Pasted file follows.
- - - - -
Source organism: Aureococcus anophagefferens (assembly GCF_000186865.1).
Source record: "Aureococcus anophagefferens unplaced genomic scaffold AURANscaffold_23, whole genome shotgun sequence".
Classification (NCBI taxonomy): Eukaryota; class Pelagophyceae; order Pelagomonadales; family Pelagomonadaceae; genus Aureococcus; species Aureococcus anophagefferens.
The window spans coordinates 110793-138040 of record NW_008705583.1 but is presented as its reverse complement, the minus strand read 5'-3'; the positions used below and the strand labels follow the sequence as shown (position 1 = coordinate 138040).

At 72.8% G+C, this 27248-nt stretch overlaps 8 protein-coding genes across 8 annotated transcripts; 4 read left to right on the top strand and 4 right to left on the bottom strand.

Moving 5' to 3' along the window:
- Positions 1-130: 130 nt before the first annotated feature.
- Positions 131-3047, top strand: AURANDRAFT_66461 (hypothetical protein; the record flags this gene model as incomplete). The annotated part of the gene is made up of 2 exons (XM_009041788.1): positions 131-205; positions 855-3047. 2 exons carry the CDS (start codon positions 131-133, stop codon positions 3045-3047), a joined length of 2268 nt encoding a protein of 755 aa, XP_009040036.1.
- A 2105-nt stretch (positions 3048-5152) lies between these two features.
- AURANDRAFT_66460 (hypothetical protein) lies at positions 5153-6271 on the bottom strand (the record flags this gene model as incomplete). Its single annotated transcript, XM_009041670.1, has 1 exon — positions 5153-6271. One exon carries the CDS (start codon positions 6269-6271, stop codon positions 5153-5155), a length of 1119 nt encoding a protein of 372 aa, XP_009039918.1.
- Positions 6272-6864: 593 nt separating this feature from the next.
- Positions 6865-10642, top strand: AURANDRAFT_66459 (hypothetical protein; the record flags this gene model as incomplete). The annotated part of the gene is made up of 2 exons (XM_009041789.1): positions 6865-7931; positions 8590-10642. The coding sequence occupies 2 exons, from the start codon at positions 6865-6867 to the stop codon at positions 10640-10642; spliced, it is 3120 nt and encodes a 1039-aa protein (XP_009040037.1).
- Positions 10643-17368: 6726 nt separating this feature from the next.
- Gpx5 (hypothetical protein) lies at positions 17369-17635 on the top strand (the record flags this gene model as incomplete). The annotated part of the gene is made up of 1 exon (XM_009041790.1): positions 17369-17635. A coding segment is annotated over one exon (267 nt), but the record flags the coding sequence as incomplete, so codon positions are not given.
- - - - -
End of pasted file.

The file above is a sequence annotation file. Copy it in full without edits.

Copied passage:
Source organism: Aureococcus anophagefferens (assembly GCF_000186865.1).
Source record: "Aureococcus anophagefferens unplaced genomic scaffold AURANscaffold_23, whole genome shotgun sequence".
Classification (NCBI taxonomy): Eukaryota; class Pelagophyceae; order Pelagomonadales; family Pelagomonadaceae; genus Aureococcus; species Aureococcus anophagefferens.
The window spans coordinates 110793-138040 of record NW_008705583.1 but is presented as its reverse complement, the minus strand read 5'-3'; the positions used below and the strand labels follow the sequence as shown (position 1 = coordinate 138040).

At 72.8% G+C, this 27248-nt stretch overlaps 8 protein-coding genes across 8 annotated transcripts; 4 read left to right on the top strand and 4 right to left on the bottom strand.

Moving 5' to 3' along the window:
- Positions 1-130: 130 nt before the first annotated feature.
- Positions 131-3047, top strand: AURANDRAFT_66461 (hypothetical protein; the record flags this gene model as incomplete). The annotated part of the gene is made up of 2 exons (XM_009041788.1): positions 131-205; positions 855-3047. 2 exons carry the CDS (start codon positions 131-133, stop codon positions 3045-3047), a joined length of 2268 nt encoding a protein of 755 aa, XP_009040036.1.
- A 2105-nt stretch (positions 3048-5152) lies between these two features.
- AURANDRAFT_66460 (hypothetical protein) lies at positions 5153-6271 on the bottom strand (the record flags this gene model as incomplete). Its single annotated transcript, XM_009041670.1, has 1 exon — positions 5153-6271. One exon carries the CDS (start codon positions 6269-6271, stop codon positions 5153-5155), a length of 1119 nt encoding a protein of 372 aa, XP_009039918.1.
- Positions 6272-6864: 593 nt separating this feature from the next.
- Positions 6865-10642, top strand: AURANDRAFT_66459 (hypothetical protein; the record flags this gene model as incomplete). The annotated part of the gene is made up of 2 exons (XM_009041789.1): positions 6865-7931; positions 8590-10642. The coding sequence occupies 2 exons, from the start codon at positions 6865-6867 to the stop codon at positions 10640-10642; spliced, it is 3120 nt and encodes a 1039-aa protein (XP_009040037.1).
- Positions 10643-17368: 6726 nt separating this feature from the next.
- Gpx5 (hypothetical protein) lies at positions 17369-17635 on the top strand (the record flags this gene model as incomplete). The annotated part of the gene is made up of 1 exon (XM_009041790.1): positions 17369-17635. A coding segment is annotated over one exon (267 nt), but the record flags the coding sequence as incomplete, so codon positions are not given.